This week, I was encouraged by so many of my brothers and sisters of a lighter hue, men and women that spoke out against the violence and injustice of this week. I'd like to share a powerful Facebook post written by a dear sister-friend of mine who "gets it" (and happens to be Caucasian).
"I am shocked and deeply disturbed at the assassinations caught on video of two African American men by white police officers over the past few days. I have no doubt that if they had been white, they would be alive. I can't really describe my disgust accurately with words. Then, the premeditated assassination of 5 white police officers. Horrible. What can we do if we are white? Pray for insight and for courage to speak up for our brothers and sisters of color. Become educated about the reality of the often covert and unrecognized racial oppression in our country. White privilege is invisible to us because it's all we know. I actually had a white, blond haired, blue eyed man deny to me that white privilege exists as recently as 3 months ago. Get educated! And LOVE others like never before. Praying for change and peace in our country." 
I will end this post with my sister's words. We must ALL get educated. We must speak up when others around us are oppressed or denied basic liberties. And we must LOVE others like never before.

Amen and amen.

* According to the NAACP's "Criminal Justice Fact Sheet", African Americans are incarcerated at nearly six times the rate of their Caucasian counterparts. Click the above link to see even more eye-opening stats like these.

Sunday, July 3, 2016

Farewell Elie Wiesel - Your Words Still Speak

My heart broke at the news yesterday...

Elie Wiesel, writer, professor and human rights activist, passed away yesterday, at the age of 87.

I don't remember when I was first introduced to Elie, but I do remember seeing him interviewed on The Oprah Winfrey Show. I also remember watching footage of his tour of the concentration camp he had endured and survived at the young age of 15. I still remember the pain in his eyes.

I also remember reading his book Night for the first time.

I wept every night as I turned the pages of Elie's retelling of his young life as a young Jewish boy. His sister and mother were killed upon arrival to Auschwitz concentration camp. After being transferred to the Buchenwald concentration camp alongside his father, Elie watched his captors beat his father mercilessly. He also watched his father die before his eyes, his spirit nearly destroyed by the helplessness and shame he felt.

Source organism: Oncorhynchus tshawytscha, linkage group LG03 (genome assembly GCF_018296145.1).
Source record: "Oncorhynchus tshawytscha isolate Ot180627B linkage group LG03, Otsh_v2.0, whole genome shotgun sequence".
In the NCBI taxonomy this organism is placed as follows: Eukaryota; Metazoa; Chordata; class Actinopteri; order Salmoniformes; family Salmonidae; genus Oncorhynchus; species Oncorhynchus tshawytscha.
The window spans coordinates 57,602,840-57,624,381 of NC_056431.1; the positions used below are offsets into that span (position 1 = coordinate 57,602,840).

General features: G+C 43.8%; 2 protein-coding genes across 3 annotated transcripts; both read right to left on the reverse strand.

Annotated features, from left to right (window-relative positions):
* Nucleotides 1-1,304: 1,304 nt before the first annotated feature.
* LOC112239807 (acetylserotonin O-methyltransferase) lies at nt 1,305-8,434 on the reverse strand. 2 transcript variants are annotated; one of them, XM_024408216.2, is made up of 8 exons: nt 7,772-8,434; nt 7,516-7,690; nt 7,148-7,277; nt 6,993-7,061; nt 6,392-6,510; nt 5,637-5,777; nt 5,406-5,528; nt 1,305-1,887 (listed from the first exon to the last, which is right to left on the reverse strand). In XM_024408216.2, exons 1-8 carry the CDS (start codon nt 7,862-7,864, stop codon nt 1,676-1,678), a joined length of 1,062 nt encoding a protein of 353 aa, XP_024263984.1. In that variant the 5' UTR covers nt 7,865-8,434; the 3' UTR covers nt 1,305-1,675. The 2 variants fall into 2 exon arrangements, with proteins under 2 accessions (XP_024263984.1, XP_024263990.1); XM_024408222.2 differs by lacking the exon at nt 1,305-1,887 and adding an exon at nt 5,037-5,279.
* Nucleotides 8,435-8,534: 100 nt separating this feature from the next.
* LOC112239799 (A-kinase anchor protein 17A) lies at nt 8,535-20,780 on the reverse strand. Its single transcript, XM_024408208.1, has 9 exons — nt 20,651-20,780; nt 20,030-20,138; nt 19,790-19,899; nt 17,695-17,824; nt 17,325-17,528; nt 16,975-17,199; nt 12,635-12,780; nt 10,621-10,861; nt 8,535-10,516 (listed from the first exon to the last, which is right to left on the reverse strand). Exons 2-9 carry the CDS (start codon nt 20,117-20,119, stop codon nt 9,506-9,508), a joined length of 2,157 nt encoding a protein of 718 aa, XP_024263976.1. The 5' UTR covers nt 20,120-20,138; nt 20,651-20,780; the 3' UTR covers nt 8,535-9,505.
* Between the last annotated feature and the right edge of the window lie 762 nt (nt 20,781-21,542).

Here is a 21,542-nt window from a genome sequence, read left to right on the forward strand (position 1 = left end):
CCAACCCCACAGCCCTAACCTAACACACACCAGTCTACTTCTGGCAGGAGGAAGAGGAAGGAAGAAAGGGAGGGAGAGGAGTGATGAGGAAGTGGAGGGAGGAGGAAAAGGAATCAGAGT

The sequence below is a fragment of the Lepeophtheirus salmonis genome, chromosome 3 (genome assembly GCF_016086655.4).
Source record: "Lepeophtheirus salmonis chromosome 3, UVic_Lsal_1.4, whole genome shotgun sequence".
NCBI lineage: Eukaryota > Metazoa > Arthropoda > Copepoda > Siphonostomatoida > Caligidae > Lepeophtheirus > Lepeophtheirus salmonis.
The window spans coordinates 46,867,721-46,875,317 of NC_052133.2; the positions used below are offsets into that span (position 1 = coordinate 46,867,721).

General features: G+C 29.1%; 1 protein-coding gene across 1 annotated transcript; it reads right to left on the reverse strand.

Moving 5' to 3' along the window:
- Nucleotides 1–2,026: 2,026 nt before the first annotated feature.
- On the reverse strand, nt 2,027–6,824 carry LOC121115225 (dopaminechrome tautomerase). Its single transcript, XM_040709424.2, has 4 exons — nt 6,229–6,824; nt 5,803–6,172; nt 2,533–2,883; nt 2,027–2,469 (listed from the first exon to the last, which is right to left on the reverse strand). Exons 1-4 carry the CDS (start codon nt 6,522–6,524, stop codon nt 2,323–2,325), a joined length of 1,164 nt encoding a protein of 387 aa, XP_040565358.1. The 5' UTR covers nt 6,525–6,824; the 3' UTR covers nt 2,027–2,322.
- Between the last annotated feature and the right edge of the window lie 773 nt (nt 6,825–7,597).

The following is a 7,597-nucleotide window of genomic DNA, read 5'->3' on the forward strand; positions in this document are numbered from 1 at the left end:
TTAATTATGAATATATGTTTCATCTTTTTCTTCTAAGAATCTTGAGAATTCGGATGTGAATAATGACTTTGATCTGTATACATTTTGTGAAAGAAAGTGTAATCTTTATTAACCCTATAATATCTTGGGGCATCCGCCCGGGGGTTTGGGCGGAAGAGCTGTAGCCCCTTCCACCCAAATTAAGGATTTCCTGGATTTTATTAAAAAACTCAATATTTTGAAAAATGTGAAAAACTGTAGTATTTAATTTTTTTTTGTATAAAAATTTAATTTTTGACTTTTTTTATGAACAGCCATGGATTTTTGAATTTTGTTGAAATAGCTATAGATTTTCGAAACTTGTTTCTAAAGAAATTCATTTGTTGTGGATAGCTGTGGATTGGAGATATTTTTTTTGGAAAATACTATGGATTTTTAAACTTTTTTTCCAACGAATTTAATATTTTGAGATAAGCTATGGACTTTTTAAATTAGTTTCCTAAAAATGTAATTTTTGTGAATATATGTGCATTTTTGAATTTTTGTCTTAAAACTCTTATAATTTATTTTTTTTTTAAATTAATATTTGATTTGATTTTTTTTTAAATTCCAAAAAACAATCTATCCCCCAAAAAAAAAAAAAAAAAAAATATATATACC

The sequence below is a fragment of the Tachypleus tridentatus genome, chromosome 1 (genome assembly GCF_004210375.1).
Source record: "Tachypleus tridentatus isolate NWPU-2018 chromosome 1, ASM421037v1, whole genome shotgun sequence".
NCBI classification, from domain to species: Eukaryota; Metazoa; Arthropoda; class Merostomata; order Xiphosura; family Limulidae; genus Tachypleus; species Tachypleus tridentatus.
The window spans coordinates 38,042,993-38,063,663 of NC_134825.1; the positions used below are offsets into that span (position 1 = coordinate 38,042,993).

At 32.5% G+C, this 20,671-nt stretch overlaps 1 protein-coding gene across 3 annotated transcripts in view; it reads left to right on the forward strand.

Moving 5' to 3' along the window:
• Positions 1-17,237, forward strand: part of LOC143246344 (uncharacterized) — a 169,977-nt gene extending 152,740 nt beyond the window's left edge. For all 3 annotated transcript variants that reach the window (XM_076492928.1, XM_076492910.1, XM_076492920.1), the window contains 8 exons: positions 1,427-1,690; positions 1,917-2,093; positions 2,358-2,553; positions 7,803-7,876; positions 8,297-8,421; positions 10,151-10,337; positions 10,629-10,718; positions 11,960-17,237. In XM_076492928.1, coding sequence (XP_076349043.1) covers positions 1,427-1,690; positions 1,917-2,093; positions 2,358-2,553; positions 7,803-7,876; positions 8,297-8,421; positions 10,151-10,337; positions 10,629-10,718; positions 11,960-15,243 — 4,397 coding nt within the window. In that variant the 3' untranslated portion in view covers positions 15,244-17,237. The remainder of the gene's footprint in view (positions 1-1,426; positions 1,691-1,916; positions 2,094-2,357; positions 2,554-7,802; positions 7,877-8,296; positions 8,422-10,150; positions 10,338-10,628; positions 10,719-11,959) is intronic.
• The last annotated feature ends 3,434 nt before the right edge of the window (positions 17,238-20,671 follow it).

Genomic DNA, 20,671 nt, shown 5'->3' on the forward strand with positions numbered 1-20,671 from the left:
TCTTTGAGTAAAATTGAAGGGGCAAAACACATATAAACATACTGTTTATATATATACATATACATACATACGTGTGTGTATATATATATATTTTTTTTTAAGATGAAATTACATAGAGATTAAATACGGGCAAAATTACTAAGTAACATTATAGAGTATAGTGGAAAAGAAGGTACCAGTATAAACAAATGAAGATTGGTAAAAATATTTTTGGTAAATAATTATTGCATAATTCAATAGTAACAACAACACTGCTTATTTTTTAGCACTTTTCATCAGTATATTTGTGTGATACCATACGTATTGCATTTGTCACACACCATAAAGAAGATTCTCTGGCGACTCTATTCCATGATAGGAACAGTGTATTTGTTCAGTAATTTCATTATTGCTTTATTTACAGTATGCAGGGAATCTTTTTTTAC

His father died only weeks before Buchenwald was liberated.

Night ruined me. I couldn't fathom the horrors that so many faced during that period in history. I couldn't understand how human beings could mistreat other human beings so. I wanted justice for the bodies and souls lost during the Holocaust. I was furious.

And then I read the rest of the story...

After Elie survived the concentration camps and the horrors and pain that accompanied them, after he survived the deaths of his mother, father and sister, after he survived being orphaned following the Holocaust, with no parents or living relatives to care for him -- he made a conscious choice.

He chose to live.

Elie Wiesel chose to tell his story. He chose to teach others. He chose to forgive. He chose to love.

And he chose to fight for justice for other people around the world. He became a voice for those who had no voice.

So much so, that in 1986, he was awarded the Nobel Peace Prize for raising his voice against violence, repression and racism.

When awarded the Nobel Peace Prize, Elie shared some powerful and memorable words. In this excerpt, he speaks of the teenage boy that he was, the boy that emerged from the pain of those concentration camps:
"I remember: he asked his father: 'Can this be true?' This is the 20th Century, not the Middle Ages. Who would allow such crimes to be committed? How could the world remain silent? And now the boy is turning to me: 'Tell me,' he asks. 'What have you done with my future? What have you done with your life?' And I tell him that I have tried. That I have tried to keep memory alive, that I have tried to fight those who would forget. Because if we forget, we are guilty, we are accomplices. And then I explained to him how naive we were, that the world did know and remain silent."
He went on to say...
"And that is why I swore never to be silent whenever and wherever human beings endure suffering and humiliation. We must always take sides. Neutrality helps the oppressor, never the victim. Silence encourages the tormentor, never the tormented. Sometimes we must interfere. When human lives are endangered, when human dignity is in jeopardy, national borders and sensitivities become irrelevant. Wherever men or women are persecuted because of their race, religion or political views, that place must - at that moment - become the center of the universe."
Many years ago, Elie Wiesel encouraged me to take sides. To interfere. To make the place where other people are being persecuted or forgotten - to make that place, right then, the center of the universe.

What side should I take today? Where should I interfere? Where should I go to aid the persecuted and forgotten?

This is a question I ask myself today, in honor and memory of my hero and friend, Elie Wiesel.